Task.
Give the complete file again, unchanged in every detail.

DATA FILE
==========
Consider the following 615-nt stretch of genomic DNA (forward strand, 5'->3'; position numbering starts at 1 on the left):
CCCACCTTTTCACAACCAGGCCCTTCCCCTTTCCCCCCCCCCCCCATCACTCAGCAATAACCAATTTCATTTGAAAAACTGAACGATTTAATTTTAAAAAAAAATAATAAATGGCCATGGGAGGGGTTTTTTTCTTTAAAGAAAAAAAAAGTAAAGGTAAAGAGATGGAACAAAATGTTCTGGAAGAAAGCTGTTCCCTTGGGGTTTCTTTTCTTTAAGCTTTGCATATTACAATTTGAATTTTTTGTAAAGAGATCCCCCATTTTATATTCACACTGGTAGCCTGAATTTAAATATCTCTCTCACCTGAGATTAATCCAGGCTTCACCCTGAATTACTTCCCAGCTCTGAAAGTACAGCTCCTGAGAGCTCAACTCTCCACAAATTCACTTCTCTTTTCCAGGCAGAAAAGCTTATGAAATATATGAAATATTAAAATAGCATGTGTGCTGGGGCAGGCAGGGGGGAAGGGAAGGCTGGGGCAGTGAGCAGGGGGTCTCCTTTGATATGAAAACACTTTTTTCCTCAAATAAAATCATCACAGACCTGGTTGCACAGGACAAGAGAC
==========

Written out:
Consider the following 615-nt stretch of genomic DNA (forward strand, 5'->3'; position numbering starts at 1 on the left):
CCCACCTTTTCACAACCAGGCCCTTCCCCTTTCCCCCCCCCCCCCATCACTCAGCAATAACCAATTTCATTTGAAAAACTGAACGATTTAATTTTAAAAAAAAATAATAAATGGCCATGGGAGGGGTTTTTTTCTTTAAAGAAAAAAAAAGTAAAGGTAAAGAGATGGAACAAAATGTTCTGGAAGAAAGCTGTTCCCTTGGGGTTTCTTTTCTTTAAGCTTTGCATATTACAATTTGAATTTTTTGTAAAGAGATCCCCCATTTTATATTCACACTGGTAGCCTGAATTTAAATATCTCTCTCACCTGAGATTAATCCAGGCTTCACCCTGAATTACTTCCCAGCTCTGAAAGTACAGCTCCTGAGAGCTCAACTCTCCACAAATTCACTTCTCTTTTCCAGGCAGAAAAGCTTATGAAATATATGAAATATTAAAATAGCATGTGTGCTGGGGCAGGCAGGGGGGAAGGGAAGGCTGGGGCAGTGAGCAGGGGGTCTCCTTTGATATGAAAACACTTTTTTCCTCAAATAAAATCATCACAGACCTGGTTGCACAGGACAAGAGAC